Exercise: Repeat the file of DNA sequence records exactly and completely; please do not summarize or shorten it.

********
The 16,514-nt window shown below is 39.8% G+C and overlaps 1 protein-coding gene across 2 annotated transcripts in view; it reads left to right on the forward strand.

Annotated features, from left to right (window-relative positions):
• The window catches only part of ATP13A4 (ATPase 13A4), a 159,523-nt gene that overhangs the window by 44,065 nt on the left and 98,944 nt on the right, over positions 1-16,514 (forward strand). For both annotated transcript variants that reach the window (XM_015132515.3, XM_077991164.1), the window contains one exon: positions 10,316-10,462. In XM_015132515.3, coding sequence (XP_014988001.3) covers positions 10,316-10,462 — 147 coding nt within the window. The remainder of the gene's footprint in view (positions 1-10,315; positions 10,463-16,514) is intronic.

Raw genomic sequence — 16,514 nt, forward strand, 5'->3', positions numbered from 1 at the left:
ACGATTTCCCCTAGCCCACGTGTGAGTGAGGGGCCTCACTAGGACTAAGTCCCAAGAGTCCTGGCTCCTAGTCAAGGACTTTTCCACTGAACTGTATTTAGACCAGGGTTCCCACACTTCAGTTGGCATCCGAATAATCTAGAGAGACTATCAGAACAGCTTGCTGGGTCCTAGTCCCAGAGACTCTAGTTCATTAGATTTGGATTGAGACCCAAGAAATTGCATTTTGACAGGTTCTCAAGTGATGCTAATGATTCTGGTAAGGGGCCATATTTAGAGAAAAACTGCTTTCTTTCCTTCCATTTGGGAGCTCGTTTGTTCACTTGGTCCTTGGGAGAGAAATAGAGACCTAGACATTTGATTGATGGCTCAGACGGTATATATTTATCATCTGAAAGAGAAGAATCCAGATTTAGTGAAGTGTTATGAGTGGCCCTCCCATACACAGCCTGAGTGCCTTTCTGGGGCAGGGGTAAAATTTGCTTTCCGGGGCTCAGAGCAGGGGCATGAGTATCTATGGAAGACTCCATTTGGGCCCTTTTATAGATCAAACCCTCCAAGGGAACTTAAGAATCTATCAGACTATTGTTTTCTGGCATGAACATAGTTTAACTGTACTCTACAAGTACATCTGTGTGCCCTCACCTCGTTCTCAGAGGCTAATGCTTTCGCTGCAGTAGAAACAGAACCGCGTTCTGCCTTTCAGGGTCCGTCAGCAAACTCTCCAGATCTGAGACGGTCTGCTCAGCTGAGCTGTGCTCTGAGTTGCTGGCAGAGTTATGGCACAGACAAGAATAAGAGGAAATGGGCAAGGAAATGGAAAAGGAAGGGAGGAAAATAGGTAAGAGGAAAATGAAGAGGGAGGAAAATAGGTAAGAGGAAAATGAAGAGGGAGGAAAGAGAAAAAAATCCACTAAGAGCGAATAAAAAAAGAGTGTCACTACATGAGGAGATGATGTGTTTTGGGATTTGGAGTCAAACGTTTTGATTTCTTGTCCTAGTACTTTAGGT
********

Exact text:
The 16,514-nt window shown below is 39.8% G+C and overlaps 1 protein-coding gene across 2 annotated transcripts in view; it reads left to right on the forward strand.

Annotated features, from left to right (window-relative positions):
• The window catches only part of ATP13A4 (ATPase 13A4), a 159,523-nt gene that overhangs the window by 44,065 nt on the left and 98,944 nt on the right, over positions 1-16,514 (forward strand). For both annotated transcript variants that reach the window (XM_015132515.3, XM_077991164.1), the window contains one exon: positions 10,316-10,462. In XM_015132515.3, coding sequence (XP_014988001.3) covers positions 10,316-10,462 — 147 coding nt within the window. The remainder of the gene's footprint in view (positions 1-10,315; positions 10,463-16,514) is intronic.

Raw genomic sequence — 16,514 nt, forward strand, 5'->3', positions numbered from 1 at the left:
ACGATTTCCCCTAGCCCACGTGTGAGTGAGGGGCCTCACTAGGACTAAGTCCCAAGAGTCCTGGCTCCTAGTCAAGGACTTTTCCACTGAACTGTATTTAGACCAGGGTTCCCACACTTCAGTTGGCATCCGAATAATCTAGAGAGACTATCAGAACAGCTTGCTGGGTCCTAGTCCCAGAGACTCTAGTTCATTAGATTTGGATTGAGACCCAAGAAATTGCATTTTGACAGGTTCTCAAGTGATGCTAATGATTCTGGTAAGGGGCCATATTTAGAGAAAAACTGCTTTCTTTCCTTCCATTTGGGAGCTCGTTTGTTCACTTGGTCCTTGGGAGAGAAATAGAGACCTAGACATTTGATTGATGGCTCAGACGGTATATATTTATCATCTGAAAGAGAAGAATCCAGATTTAGTGAAGTGTTATGAGTGGCCCTCCCATACACAGCCTGAGTGCCTTTCTGGGGCAGGGGTAAAATTTGCTTTCCGGGGCTCAGAGCAGGGGCATGAGTATCTATGGAAGACTCCATTTGGGCCCTTTTATAGATCAAACCCTCCAAGGGAACTTAAGAATCTATCAGACTATTGTTTTCTGGCATGAACATAGTTTAACTGTACTCTACAAGTACATCTGTGTGCCCTCACCTCGTTCTCAGAGGCTAATGCTTTCGCTGCAGTAGAAACAGAACCGCGTTCTGCCTTTCAGGGTCCGTCAGCAAACTCTCCAGATCTGAGACGGTCTGCTCAGCTGAGCTGTGCTCTGAGTTGCTGGCAGAGTTATGGCACAGACAAGAATAAGAGGAAATGGGCAAGGAAATGGAAAAGGAAGGGAGGAAAATAGGTAAGAGGAAAATGAAGAGGGAGGAAAATAGGTAAGAGGAAAATGAAGAGGGAGGAAAGAGAAAAAAATCCACTAAGAGCGAATAAAAAAAGAGTGTCACTACATGAGGAGATGATGTGTTTTGGGATTTGGAGTCAAACGTTTTGATTTCTTGTCCTAGTACTTTAGGT